32 years ago today, overcrowding in Hillsborough stadium resulted in the unlawful death of 96 football fans who had travelled to watch the FA Cup semi-final.
Liverpool and Nottingham Forest were pitted against each other in the last four of England's oldest competition and thousands of fans travelled to Sheffield Wednesday's stadium for the event. What should have been a brilliant day out for many turned into Britain's biggest sporting disaster and one of football's darkest hours, which saw over 700 injured and 96 fans not return home.
Since that day, Liverpool fans and residents have faced decades of abuse, slander and false evidence put against them in a smear campaign to shift the blame onto the victims of the tragedy.
Supporters, friends and family members of the 96 have fought tirelessly for justice following the disaster, reversing court decisions and bringing to account those who were truly responsible. In April 2016, a jury ruled that all 96 victims were unlawfully killed and fans had no part to play in causing the disaster.
Today, Liverpool and a number of other clubs have paid their respects by honouring those who were lost on the day.
It is equally as important to remember that gaining full justice for the events on the day of the Hillsborough disaster remains an active case, and to take precaution to avoid jeopardising any legal proceedings.
Neighbouring side Everton continue to stand by Liverpool in tribute to those who lost their lives.
Manchester United paid tribute, as did other Premier League sides.
Nottingham Forest also paid tribute, remembering those who lost their lives and all that have been affected by the disaster, with their fans present for the fixture on the day.
Metro Mayor of the Liverpool City Region shared a video of himself etching the individual names of the 96 victims into Parliament almost a decade ago, ensuring that they were remembered properly and emphasising the message that these people will never be forgotten.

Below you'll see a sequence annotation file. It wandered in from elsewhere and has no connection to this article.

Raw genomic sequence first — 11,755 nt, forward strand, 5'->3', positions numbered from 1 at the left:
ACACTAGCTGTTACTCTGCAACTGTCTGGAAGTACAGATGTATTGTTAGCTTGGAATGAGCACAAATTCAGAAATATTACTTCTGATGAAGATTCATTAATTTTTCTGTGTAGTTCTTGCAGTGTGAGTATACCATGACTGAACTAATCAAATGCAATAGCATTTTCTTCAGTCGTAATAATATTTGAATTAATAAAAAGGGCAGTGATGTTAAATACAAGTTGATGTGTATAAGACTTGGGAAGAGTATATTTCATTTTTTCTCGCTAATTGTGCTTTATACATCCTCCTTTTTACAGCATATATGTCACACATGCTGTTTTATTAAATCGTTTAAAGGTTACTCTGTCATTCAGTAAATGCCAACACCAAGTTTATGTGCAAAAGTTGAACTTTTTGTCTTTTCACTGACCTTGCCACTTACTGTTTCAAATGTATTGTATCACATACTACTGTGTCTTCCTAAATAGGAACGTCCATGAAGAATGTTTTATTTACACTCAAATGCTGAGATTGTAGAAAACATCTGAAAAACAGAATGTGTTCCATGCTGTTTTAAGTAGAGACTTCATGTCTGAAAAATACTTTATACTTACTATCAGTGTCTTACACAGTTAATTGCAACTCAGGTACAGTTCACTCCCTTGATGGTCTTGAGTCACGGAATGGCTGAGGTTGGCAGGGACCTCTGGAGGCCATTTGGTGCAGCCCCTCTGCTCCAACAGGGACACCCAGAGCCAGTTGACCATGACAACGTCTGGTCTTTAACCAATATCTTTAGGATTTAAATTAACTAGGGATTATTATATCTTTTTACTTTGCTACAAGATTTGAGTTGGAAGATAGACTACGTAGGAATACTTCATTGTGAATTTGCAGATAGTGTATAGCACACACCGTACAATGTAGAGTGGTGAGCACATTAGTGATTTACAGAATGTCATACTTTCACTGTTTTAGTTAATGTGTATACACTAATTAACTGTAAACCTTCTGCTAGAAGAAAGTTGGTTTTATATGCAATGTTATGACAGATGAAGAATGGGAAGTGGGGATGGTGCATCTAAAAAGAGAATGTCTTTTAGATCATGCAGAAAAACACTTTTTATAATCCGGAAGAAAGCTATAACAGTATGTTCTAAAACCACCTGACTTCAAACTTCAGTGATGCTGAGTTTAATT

Labour MP for Liverpool West Derby Ian Bryne also commented, sending his thoughts to the 96 and those affected by the tragedy.
Other political figures also expressed their condolences. Mayor for Greater Manchester Andy Burnham described it 'a day to remember them all' and sent his love and strength to families affected by the disaster.
Nottingham East MP Nadia Whittome also paid tribute.
Ex-Liverpool boss Rafa Benitez extended his condolences to all affected.
Liverpool fans' podcast The Anfield Wrap shared a touching and pertinent video of each of the 96 victims' individual stories.
"They are not just 96 people. They are not just the 96. They are mates, dads and lads, couples, parents, sons and daughters".
Ex-players and clubs beyond England also commented and paid tribute.
Tributes were also paid to Stephen Whittle. Whittle sold a ticket to a friend for the semi-final and didn't end up attending, but tragically took his own life 22 years after the disaster. He is unofficially recognised as the 97th victim of the tragedy.
FootballJOE shared a video they filmed with journalist Tony Evans, who gave a moving account of the events on the day and the subsequent smear campaign against the victims that followed.
We will never forget the 96 victims who never returned home, or those affected by the tragedy. You never walk alone.